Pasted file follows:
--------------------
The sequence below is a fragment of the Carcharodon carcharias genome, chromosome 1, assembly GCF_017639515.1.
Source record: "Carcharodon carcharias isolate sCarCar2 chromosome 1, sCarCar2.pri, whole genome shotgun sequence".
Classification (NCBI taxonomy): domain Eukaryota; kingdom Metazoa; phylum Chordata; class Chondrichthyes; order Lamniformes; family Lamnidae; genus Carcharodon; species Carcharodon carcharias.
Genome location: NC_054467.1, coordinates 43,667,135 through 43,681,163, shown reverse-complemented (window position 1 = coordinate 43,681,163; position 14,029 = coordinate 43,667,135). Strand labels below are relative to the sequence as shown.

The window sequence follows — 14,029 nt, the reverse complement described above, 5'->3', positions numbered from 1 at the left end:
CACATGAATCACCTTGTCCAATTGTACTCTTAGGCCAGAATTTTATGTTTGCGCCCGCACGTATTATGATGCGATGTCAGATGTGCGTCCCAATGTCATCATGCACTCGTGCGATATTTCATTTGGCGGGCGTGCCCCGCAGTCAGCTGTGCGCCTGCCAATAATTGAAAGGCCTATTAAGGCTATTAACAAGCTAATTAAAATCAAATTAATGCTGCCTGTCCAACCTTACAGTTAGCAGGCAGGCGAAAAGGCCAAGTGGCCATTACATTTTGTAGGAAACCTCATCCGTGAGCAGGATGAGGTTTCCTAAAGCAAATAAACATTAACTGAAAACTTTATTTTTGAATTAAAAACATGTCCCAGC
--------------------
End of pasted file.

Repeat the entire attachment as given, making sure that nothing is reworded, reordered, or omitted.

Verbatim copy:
The sequence below is a fragment of the Carcharodon carcharias genome, chromosome 1, assembly GCF_017639515.1.
Source record: "Carcharodon carcharias isolate sCarCar2 chromosome 1, sCarCar2.pri, whole genome shotgun sequence".
Classification (NCBI taxonomy): domain Eukaryota; kingdom Metazoa; phylum Chordata; class Chondrichthyes; order Lamniformes; family Lamnidae; genus Carcharodon; species Carcharodon carcharias.
Genome location: NC_054467.1, coordinates 43,667,135 through 43,681,163, shown reverse-complemented (window position 1 = coordinate 43,681,163; position 14,029 = coordinate 43,667,135). Strand labels below are relative to the sequence as shown.

The window sequence follows — 14,029 nt, the reverse complement described above, 5'->3', positions numbered from 1 at the left end:
CACATGAATCACCTTGTCCAATTGTACTCTTAGGCCAGAATTTTATGTTTGCGCCCGCACGTATTATGATGCGATGTCAGATGTGCGTCCCAATGTCATCATGCACTCGTGCGATATTTCATTTGGCGGGCGTGCCCCGCAGTCAGCTGTGCGCCTGCCAATAATTGAAAGGCCTATTAAGGCTATTAACAAGCTAATTAAAATCAAATTAATGCTGCCTGTCCAACCTTACAGTTAGCAGGCAGGCGAAAAGGCCAAGTGGCCATTACATTTTGTAGGAAACCTCATCCGTGAGCAGGATGAGGTTTCCTAAAGCAAATAAACATTAACTGAAAACTTTATTTTTGAATTAAAAACATGTCCCAGC